Dec 09

 

The scene I chose to analyze for the formal analysis of the “Male-Gaze” is the well-known shower scene from Alfred Hitchcock’s Psycho. Alfred Hitchcock was very well known for amplifying the “Male-Gaze” in many other movies in classics such as Rear Window, and Vertigo both starring the legendary James Stewart. However in both those films one could argue the “Male Gaze” was used for good, and in Psycho it was used for evil and violence. In the shower scene Norman Bates (Anthony Perkins) was not watching Marion Crane in the shower because he was infatuated with her and because he wanted to help her, he was watching her because he wanted to brutally murder her.

About forty eight minutes into the film Marion Crane was being stared at by Norman Bates through a peephole in his office wall. She is undressing getting ready to go into the shower as Norman continues to watch her for almost a full minute and a half, maybe even longer until he makes his move and “goes in for the kill.” He continues to watch as she makes her way into the shower and keeps his stalking going even when she is showering. Even though Hitchcock could not focus on the nudity of Marion Crane due to the time period he did make sure that the audience knew it was a man looking at her and not a woman. One may be able to argue that the sheer fact Miss Crane was in the shower could have meant that Norman Bates may have had some kind of sexual attraction to her even though his main intention was to kill her. Therefore, I feel the “Male-Gaze” was correctly and definitely depicted by Hitchcock.

http://www.youtube.com/watch?v=vO4ZMPCOyKk

I feel that sound and music were the most important techniques used throughout the scene. In the beginning of the scene there is a soft violin medley being played as Marion Crane sits in her bedroom chair. As she reaches the bathroom and flushes the toilet the music fades and the sound changes from non-diegetic to diegetic in a matter of seconds. All the audience can hear is the toilet flushing, the door and shower curtain closing, and then the running water of the shower. All of this is of course being seen from the point of view of the “Male-Gaze”, aka. Norman Bates.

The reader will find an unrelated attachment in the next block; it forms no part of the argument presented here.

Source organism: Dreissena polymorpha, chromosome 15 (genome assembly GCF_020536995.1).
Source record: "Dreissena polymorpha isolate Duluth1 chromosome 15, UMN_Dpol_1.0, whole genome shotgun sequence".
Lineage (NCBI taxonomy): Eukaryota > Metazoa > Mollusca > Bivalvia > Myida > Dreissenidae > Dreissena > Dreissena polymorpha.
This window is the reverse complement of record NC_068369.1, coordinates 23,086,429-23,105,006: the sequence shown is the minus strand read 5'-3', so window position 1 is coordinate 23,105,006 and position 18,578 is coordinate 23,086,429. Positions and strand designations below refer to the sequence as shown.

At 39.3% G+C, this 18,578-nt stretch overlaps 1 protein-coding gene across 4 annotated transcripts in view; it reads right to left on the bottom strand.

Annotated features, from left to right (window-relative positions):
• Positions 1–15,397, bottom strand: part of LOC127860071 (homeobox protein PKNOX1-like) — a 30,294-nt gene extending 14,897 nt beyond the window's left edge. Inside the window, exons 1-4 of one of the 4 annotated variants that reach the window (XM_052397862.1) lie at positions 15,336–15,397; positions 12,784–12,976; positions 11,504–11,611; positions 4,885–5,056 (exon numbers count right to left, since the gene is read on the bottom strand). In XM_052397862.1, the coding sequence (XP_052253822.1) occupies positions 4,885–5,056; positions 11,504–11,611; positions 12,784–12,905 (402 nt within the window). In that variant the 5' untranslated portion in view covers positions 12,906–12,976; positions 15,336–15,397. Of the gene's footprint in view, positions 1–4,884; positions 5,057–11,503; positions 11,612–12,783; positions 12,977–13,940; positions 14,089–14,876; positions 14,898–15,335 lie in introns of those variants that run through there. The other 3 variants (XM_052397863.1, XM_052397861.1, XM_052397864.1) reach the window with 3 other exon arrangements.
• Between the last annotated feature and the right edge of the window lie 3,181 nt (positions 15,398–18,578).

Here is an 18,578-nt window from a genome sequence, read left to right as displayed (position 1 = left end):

In my opinion the most important part of the scene is when Norman Bates rips open the shower curtain and the sound immediately changes back to non-diegetic. The music being played is infamous and the tone of the room completely changes. The sound is dark and ominous which is perfect for the scene and Hitchcock did an exceptional job getting the audience to jump right when that curtain opened. Due to the change in modern horror films I thought someone of my generation would not appreciate this as much as people of that time period. That’s a completely false statement because even though it is one of the first “Male-Gaze” oriented stab films, the cinematography was exceptionally crafted and it definitely gave me the same effect as a more modern film such as Halloween or Scream. 

 In conclusion, I feel that the “Male-Gaze” was most definitely shown in this scene and I feel Alfred Hitchcock did an exceptional job emphasizing the presence of it. Also, it is clear that the shift between diegetic and non-diegetic sound clearly heightened the scenes credibility. In my opinion this scene can be viewed as one of the most famous male-gaze’s of all time.

 

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1 comment so far

  1. 1 Amy Herzog
    5:17 am - 12-16-2011

    Thanks for the attention to music! One issue worth considering– how does Hitchcock manipulate our perspective through editing and composition? If you watch closely, there is a strange shift between identifying with the voyeur/killer and the victim. A more detailed breakdown of shots can help to bring these things to light. Very happy to read all your work here.

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